5. In Ramalingam Chetti v. Radhakrishna Chettiar : AIR1936Mad434 a Bench of this Court held that Rules 6 and 7 of Order 32 contain no restriction on the power of a father or a manager of a joint Hindu family to receive the amount of a decree and to give a discharge which will bind a minor member of the family who is a party to the suit, where he is not the next friend or guardian of the minor. In such a case the leave of the Court is not required. This judgment was relied on by Varadachariar J. in his judgment in Vannaji v. Rangarao A.I.R. 1937 Mad. 446 where the facts were these. A joint family consisted of a father and three sons, the third son being a minor. The adult members executed a deed of conditional sale which was also signed by the father as the guardian of his minor son. The deed was executed to discharge a liability due to the plaintiff under a previous mortgage. The mortgagee had sued on the mortgage and the Court had held that it was not binding on the second and third sons in respect of their shares in the ancestral property, as it had not been given to secure an antecedent debt, but that it was supported by consideration. The second deed was executed after this decision had been given and in due course the mortgagee sued to recover possession of the property by virtue of the deed of conditional sale. The Court treated that document as constituting a mortgage by conditional sale and gave a decree' for foreclosure. The minor was represented in the previous suit by a guardian appointed by the Court. In the appeal which was filed against the mortgage decree it was contended that the minor's share was not affected by the deed of conditional sale, but the Court held that the decision in the mortgage suit did not exonerate the minor. The debt due to the plaintiff was neither illegal nor immoral and he was bound by the second mortgage. Varadachariar J. held that Rule 7 only applies to a father who is also the guardian ad litem of his minor son and added that there was no justification for extending the provisions of the rule by analogy or considerations of policy. These two decisions are directly in point and run directly counter to the case set up by the appellant.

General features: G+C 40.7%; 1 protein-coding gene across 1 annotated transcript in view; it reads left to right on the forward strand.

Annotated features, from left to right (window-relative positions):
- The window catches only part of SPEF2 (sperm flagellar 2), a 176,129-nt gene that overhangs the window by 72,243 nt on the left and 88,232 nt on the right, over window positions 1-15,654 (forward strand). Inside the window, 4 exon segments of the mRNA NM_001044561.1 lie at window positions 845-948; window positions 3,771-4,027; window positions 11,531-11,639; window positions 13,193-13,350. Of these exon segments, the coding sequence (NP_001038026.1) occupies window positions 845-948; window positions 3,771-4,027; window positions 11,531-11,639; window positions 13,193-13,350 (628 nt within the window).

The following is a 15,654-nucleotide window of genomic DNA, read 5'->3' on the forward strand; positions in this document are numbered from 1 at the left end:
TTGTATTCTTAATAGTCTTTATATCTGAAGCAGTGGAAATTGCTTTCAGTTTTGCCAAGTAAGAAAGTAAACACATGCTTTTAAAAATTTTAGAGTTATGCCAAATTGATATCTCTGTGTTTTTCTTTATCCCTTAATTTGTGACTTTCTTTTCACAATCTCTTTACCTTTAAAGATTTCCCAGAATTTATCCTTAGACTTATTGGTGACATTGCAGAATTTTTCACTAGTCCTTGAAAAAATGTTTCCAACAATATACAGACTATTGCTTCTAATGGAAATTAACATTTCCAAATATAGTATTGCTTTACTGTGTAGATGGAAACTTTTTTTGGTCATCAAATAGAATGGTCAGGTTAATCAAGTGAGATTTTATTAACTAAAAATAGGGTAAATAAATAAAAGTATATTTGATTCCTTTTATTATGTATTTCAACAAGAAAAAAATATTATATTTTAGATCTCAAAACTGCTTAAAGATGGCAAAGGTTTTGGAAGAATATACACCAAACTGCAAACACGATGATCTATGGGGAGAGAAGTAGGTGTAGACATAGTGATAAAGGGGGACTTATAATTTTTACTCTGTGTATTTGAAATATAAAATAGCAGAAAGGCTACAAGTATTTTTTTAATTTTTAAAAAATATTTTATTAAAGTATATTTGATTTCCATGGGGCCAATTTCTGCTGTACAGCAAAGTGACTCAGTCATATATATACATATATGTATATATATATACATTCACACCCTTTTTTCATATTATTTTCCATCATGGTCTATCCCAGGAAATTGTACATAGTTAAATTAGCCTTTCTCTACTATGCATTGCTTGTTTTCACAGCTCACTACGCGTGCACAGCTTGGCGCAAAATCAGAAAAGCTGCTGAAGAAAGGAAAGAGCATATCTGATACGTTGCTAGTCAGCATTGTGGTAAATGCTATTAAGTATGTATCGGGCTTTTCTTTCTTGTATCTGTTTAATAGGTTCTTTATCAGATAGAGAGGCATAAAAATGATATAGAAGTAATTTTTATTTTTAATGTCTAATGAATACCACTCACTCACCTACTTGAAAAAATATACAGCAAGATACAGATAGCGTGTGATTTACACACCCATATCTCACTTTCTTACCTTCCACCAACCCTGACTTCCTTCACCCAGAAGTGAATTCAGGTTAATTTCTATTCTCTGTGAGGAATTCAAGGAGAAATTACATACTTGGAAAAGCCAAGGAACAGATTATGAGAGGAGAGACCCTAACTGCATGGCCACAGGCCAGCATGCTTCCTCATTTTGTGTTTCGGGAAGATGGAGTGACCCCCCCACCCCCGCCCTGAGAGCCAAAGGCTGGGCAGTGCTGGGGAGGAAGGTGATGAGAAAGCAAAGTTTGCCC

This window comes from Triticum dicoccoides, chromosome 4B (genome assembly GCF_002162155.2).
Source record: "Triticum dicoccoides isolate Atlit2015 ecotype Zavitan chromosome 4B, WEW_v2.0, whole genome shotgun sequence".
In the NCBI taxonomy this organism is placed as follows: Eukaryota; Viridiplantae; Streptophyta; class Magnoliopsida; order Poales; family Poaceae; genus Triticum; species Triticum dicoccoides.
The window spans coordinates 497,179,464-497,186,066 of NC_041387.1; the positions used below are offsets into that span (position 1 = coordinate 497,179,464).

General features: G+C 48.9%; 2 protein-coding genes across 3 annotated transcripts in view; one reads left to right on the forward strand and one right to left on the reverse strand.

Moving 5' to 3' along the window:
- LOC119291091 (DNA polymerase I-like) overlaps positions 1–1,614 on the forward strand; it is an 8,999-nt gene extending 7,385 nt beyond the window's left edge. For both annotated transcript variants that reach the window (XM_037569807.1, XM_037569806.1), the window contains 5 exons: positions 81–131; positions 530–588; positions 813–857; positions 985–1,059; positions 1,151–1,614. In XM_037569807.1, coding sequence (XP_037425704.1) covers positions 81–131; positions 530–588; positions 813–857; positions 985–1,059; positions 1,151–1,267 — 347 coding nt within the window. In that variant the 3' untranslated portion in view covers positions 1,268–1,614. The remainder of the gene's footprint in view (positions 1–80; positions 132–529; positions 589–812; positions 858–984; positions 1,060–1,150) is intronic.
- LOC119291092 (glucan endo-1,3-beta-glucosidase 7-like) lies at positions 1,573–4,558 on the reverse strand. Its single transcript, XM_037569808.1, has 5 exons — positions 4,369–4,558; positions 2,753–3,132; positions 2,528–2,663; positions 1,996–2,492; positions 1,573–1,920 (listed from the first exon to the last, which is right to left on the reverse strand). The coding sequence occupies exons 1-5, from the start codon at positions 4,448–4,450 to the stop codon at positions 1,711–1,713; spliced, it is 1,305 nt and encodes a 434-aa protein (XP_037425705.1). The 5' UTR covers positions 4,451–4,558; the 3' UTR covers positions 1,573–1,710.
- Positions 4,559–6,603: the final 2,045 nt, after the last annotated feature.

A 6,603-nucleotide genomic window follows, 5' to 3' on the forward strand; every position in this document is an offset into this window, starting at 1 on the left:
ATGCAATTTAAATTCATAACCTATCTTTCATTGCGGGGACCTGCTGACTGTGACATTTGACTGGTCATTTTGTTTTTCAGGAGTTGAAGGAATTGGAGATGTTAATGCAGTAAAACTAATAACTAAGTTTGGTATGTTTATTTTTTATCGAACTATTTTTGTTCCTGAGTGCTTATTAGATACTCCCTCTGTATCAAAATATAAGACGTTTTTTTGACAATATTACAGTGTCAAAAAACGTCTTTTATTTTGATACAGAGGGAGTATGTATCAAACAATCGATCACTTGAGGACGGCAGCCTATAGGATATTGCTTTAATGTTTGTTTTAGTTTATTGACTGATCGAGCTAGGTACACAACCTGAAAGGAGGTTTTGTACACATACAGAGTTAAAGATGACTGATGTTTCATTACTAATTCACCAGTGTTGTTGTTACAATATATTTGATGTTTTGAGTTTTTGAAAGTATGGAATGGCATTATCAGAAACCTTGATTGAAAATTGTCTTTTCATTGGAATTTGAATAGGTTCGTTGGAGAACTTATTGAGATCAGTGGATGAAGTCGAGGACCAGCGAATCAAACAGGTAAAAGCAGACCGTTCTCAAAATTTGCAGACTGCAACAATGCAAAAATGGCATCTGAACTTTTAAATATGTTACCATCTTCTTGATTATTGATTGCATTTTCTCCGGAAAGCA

6. Ramalingam Chetti v. Radhakrishna Chettiar : AIR1936Mad434 was decided by a Bench and the decision is binding on us, unless there is a Bench decision which conflicts with it, in which case we shall have to decide the matter ourselves. Mr. Rajah Aiyer has suggested that Ramalingam Chetti v. Radhakrishna Chettiar : AIR1936Mad434 is in conflict with the decision of the Bench which decided Vijaya Ramayya v. Venkatasubbarao A.I.R. 1917 Mad. 672. An examination of the judgment in the latter ease however discloses a situation very different from the situation here. There the suit was brought by minors to set aside a compromise decree passed in a partition suit in which they had been defendants, together with an undivided brother and their father. In the partition suit the father acted as their guardian ad litem. The questions in dispute were referred to arbitration without the leave of the Court and the award which was given was made a decree of the Court in spite of opposition. The brother, on behalf of himself and as the guardian of the minors, filed an appeal, in which the father also joined. While the appeal was pending, the father entered into a compromise without the sanction of the Court. The subsequent suit was filed to set aside the compromise decree. The suit was decreed and on appeal it was argued that as the compromise was entered into by the plaintiffs' father and not by their guardian ad litem no sanction of the Court was necessary. This contention was rejected on the short ground that the Court could not accept the suggestion that when the father had no responsibility for them and when their interests were entrusted to another person, he should have larger powers to bind them. There the father had acted as the guardian ad litem in the trial Court, but he let his adult son fulfil that function for the purposes of the appeal. The facts are so different that we think that Vijaya Ramayya v. Venkatasubbarao A.I.R. 1917 Mad. 672 can be distinguished from Ramalingam Chetti v. Radhakrishna Chettiar : AIR1936Mad434 . In the former case the Court actually passed a decree in accordance with the compromise without having sanctioned it. We consider that the principle stated in Ramalingam Chetti v. Radhakrishna Chettiar : AIR1936Mad434 , should be applied here. In Guramallappa v. Mallappa Martandappa A.I.R. 1920 Bom. 37 Macleod C.J. said that though Rule 7 of Order 32 applies to execution proceedings,